Did you know there are signs of a spiritual awakening? It starts with Sukkot meaning it begins by returning to God.
After we reflect on our lives and welcome in the fresh start of a new year on Rosh Hashanah, and after we fast and turn back to God in repentance on Yom Kippur, we then come to a season that is called Sukkot, the meaning of Sukkot is the Feast of Tabernacles.
This is a celebration of the goodness and the joy of the Lord! We have come through a solemn period of reflection and critical self-evaluation.
We may not have liked some of the things we saw in ourselves. Thus, we turned back to God to be cleansed in His holiness.
Now is a time to celebrate the fact that we survived. We thank God for last year’s bountiful harvest and look forward to an even greater harvest blessing of joy, finances, health, family, and ministry.
Sukkot Is A Time of Gratefulness And Dwelling With God
Then the Lord spoke to Moses, saying, “Speak to the children of Israel, saying: ‘The fifteenth day of this seventh month shall be the Feast of Tabernacles for seven days to the Lord. . . ”
You shall dwell in booths for seven days. All who are native Israelites shall dwell in booths, that your generations may know that I made the children of Israel dwell in booths when I brought them out of the land of Egypt: I am the Lord your God.’”
The Feast of Tabernacles, or Sukkot, is very similar to what we in America celebrate at Thanksgiving. It occurs at almost the same time of year. In fact, according to historians, the pilgrims actually had the first Thanksgiving on and possibly directly inspired by Sukkot. The pilgrims were very religious people. When they came out of Europe, they saw it as symbolic of Israel coming out of Egypt.
To these early settlers, God bringing them across the Atlantic Ocean to their Promised Land was akin to the Israelites passing through the Red Sea.
The reason they came was to worship the God of Abraham, Isaac, and Jacob, free from the persecution of the Catholic Church and the Church of England. They called themselves Judeo-Christians.
After they arrived, they experienced many hardships, but they also recognized the blessings God provided for them.
God’s Miracle Provision
Today, we are so familiar with the deliverance story of Israel from Egypt that the details can almost seem mundane.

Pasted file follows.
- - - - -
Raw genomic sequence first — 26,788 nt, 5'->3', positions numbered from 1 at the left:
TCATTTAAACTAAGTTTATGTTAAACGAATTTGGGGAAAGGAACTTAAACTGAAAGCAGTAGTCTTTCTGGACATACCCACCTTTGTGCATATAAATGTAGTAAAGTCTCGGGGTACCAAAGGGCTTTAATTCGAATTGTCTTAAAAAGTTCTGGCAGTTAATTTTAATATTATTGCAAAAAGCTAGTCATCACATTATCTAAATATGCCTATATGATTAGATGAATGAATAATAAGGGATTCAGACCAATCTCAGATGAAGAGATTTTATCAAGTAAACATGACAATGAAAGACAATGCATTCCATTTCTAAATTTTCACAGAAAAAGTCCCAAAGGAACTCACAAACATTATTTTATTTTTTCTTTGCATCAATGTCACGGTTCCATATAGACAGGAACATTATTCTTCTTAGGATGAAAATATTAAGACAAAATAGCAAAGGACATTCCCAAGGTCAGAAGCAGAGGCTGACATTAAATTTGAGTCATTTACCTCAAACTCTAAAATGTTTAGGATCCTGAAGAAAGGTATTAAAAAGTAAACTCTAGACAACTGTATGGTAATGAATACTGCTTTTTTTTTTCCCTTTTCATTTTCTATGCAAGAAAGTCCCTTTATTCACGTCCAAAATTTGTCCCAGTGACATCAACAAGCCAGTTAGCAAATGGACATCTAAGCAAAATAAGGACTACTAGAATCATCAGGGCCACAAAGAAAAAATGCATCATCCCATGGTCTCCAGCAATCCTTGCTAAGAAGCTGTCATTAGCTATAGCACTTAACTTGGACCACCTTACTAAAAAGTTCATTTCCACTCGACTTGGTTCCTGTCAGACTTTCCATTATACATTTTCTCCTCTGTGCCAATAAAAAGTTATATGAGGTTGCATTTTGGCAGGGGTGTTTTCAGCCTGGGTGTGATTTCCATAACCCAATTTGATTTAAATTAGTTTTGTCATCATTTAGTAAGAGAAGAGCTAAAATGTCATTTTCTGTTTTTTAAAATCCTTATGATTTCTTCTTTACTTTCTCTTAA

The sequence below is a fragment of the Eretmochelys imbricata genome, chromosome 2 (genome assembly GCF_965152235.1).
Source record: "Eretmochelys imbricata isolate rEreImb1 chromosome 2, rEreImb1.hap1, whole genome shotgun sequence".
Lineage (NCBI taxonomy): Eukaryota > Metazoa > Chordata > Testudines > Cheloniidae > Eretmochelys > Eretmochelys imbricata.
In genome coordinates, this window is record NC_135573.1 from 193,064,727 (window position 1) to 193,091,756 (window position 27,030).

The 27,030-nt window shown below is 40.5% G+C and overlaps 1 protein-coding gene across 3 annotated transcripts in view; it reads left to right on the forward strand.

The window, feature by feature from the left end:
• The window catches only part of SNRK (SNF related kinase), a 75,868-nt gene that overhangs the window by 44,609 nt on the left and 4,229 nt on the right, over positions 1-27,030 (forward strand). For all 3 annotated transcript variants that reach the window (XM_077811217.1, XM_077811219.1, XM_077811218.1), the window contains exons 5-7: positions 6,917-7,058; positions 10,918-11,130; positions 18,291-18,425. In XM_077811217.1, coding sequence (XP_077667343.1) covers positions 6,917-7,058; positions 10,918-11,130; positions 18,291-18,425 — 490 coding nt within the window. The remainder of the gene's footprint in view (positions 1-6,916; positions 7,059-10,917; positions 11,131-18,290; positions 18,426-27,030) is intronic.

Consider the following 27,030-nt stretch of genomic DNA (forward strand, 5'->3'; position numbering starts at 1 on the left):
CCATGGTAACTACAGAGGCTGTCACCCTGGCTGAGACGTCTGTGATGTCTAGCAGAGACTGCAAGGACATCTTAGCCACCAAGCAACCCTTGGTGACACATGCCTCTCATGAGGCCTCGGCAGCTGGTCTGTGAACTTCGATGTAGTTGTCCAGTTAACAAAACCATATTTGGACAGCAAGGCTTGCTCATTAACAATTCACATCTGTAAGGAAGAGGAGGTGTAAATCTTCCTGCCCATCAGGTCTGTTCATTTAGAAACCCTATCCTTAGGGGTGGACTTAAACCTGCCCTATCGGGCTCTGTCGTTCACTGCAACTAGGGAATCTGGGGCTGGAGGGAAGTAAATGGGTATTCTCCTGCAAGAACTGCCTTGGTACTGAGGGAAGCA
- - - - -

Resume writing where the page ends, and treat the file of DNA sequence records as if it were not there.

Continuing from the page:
But when you think about it, Israel really should have perished many times during this story. Consider all of the unlikely events:
- The murderous and power-hungry pharaoh let them go
- They left with all the wealth of Egypt
- With Pharaoh’s chariots in hot pursuit, God parted an ocean for them to escape
- With little food and water in the hot desert, God provided manna every day and made water flow from a rock. They experienced no sickness. Their shoes never wore out.
To commemorate this miraculous time, God asked His people to construct “booths” to serve God as Jehovah as a reminder of their temporary dwellings when Jireh…
. . .the One that passed through the wilderness. It was to re-heal and the One who delivers.
He is the One to remind them that God is Jehovah Jireh, the One who destroys our enemies and provides food and who delivers water in the dry places. Why is it so important to have these reminders? Once again, God is painfully aware of our short memories.
According to Deuteronomy 8:12–18, every year God told His people to build a small tabernacle and to dwell in it for seven days.
When Israel was wandering in the wilderness for 40 years, they would build themselves shelters that they could immediately take down, wrap up, and put away.
These were made mostly out of poles and animal pelts and palm leaves—whatever they could find. They had to be portable and lightweight because the people had to be constantly ready for God’s newest instructions.
They had to be able to see through the tops because God was leading them with a pillar of cloud by day and a pillar of fire by night. These signs were their GPS system, and they had to be able to see them constantly in case they began to move. If they lost track of the pillars, and therefore of God, they knew that the desert they were in would eventually devour them.
What Does This Mean To Us Today?
No matter how blessed we are, we have to keep our eyes on God, because He is our Covering, our Provider, and our Healer. If we lose sight of Him, the world we’re in may destroy us, as well.
If you’ve ever been to Israel, you know that the desert is not just warm, it’s lethally hot. That’s why the pillar during the day was a cloud, which shaded them.
At nighttime, the desert can actually be a very cold place. Therefore, the pillar at night was made of fire, which warmed them. They may have been wandering the wilderness, but they were also wandering in the supernatural.
It was supernatural that they came out with all of Egypt’s silver and gold. It was supernatural that they walked across a parted sea only to watch it “unpart” and destroy their enemies. It was supernatural for water to come out of a rock.
It was supernatural for food to fall from the sky. It was supernatural that, after walking in the desert for forty years, their shoes and clothing never wore out or rotted. It was supernatural that no one ever got sick.But then God said, “this next year, I’ve got more blessings for you than you’ve ever imagined. But don’t take your eyes off Me, because I am the One who brings you a covering during the day and protection at night.”
If you take your eyes off Me and put them on what you have, or if you’re not willing to move when I say to move, then the anointing will leave you, and you’ll be alone in the wilderness.”
When we’re most in need, we keep our eyes on God. We pray diligently, “Oh, God, help me!” Then, after the answer comes, we become a little lukewarm. When our marriages are healed and our careers have taken off, we can begin to lose sight of the Lord.